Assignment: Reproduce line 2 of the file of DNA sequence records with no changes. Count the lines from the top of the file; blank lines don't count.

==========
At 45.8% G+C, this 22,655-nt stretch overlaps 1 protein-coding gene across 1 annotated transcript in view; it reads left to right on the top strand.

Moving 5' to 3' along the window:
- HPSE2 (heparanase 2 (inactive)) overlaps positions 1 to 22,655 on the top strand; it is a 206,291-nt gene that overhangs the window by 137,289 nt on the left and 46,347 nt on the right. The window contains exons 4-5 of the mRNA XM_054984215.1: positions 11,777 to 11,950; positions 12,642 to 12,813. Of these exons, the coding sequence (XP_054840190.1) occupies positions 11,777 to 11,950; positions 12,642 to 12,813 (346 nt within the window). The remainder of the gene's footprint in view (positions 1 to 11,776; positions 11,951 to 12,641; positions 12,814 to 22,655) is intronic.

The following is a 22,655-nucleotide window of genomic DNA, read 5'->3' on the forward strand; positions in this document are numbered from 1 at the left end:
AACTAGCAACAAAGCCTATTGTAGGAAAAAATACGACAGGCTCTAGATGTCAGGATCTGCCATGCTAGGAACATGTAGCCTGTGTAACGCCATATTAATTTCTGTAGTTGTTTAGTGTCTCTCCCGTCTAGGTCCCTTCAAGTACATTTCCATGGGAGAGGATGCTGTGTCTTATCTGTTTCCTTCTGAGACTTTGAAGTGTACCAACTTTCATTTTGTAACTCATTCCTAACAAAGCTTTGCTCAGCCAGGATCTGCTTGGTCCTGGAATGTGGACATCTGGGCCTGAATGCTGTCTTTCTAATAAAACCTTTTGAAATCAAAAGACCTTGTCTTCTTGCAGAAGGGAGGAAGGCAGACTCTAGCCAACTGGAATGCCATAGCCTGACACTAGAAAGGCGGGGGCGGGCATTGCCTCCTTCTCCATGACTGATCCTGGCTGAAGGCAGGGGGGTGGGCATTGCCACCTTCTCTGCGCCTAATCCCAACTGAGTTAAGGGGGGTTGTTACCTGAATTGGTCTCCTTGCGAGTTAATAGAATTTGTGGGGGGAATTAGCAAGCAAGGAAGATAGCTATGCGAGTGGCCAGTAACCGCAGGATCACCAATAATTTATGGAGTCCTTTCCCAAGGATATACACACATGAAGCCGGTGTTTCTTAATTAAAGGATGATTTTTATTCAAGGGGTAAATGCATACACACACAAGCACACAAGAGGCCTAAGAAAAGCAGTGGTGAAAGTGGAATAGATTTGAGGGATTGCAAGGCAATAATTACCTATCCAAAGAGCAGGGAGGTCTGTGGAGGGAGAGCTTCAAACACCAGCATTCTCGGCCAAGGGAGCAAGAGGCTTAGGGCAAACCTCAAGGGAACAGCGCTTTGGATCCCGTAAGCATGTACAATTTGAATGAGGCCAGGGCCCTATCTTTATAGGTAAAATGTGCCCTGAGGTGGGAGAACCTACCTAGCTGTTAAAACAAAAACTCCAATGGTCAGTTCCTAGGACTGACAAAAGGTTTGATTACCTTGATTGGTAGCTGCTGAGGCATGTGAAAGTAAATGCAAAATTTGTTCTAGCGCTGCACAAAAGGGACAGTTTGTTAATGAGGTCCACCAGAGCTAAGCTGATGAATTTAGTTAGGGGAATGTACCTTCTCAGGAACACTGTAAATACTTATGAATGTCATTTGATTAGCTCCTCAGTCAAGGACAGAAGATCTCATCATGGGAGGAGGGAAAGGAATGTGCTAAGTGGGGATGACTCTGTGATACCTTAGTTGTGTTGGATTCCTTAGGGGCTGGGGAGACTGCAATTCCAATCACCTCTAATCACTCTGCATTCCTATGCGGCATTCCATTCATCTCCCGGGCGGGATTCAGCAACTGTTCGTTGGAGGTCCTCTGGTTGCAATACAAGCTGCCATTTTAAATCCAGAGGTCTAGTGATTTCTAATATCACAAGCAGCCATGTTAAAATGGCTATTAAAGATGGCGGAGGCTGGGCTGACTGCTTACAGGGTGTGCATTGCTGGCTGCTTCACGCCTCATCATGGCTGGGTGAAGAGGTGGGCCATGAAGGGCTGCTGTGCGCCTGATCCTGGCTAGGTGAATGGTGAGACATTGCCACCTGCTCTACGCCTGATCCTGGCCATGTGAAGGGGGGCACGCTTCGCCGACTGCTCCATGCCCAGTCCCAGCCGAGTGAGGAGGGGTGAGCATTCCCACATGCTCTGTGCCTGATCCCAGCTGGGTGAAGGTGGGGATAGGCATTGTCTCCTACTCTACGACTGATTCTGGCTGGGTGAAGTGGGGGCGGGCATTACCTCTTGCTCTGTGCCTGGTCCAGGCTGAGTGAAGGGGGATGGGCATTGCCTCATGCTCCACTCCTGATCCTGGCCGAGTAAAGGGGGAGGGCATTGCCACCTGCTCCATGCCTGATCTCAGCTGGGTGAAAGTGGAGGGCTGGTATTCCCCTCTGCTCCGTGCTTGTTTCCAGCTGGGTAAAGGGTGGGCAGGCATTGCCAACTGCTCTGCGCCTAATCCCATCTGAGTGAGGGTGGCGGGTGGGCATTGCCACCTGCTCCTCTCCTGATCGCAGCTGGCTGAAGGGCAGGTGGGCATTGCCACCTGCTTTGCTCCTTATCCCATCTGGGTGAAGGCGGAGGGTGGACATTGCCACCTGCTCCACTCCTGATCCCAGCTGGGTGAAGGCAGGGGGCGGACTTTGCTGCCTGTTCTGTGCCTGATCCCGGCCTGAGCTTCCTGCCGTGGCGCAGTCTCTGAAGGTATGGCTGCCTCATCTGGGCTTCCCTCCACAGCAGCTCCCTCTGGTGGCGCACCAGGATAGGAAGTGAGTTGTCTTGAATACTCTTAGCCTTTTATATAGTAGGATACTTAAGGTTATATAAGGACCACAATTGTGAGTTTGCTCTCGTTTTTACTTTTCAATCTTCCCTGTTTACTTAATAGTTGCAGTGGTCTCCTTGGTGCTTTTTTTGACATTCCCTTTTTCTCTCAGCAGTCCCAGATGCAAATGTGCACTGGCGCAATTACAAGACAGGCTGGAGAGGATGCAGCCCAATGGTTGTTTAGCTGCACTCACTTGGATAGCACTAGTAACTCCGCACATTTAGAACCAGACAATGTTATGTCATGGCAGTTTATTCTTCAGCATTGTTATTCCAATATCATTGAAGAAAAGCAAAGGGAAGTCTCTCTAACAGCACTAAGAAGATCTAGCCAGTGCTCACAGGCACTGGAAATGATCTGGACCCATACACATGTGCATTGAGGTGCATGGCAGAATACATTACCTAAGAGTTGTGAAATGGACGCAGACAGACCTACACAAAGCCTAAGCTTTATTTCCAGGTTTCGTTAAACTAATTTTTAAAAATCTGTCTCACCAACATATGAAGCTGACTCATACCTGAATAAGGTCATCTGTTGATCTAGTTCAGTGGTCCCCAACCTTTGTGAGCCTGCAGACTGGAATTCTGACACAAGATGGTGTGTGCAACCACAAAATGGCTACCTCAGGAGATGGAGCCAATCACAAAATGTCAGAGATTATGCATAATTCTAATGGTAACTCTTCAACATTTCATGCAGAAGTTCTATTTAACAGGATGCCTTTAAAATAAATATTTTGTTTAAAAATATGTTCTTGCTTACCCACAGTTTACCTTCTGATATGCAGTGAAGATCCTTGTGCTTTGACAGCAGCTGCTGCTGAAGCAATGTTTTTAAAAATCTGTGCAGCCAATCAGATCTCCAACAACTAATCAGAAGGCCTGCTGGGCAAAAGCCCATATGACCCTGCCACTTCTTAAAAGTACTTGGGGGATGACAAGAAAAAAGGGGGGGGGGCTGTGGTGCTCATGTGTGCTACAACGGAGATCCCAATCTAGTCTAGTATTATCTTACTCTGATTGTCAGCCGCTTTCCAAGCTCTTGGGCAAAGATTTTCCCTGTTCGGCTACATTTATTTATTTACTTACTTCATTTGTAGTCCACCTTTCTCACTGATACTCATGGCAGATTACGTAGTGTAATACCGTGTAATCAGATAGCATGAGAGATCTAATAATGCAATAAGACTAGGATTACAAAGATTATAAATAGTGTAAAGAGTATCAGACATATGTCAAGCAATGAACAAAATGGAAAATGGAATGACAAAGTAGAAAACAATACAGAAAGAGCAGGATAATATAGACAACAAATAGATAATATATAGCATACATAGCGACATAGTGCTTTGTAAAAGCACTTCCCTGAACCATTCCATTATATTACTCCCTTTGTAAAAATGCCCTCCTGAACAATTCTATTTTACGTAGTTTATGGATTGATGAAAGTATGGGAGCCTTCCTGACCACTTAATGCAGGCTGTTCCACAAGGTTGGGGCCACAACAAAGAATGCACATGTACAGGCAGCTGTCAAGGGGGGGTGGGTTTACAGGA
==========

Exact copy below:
Moving 5' to 3' along the window: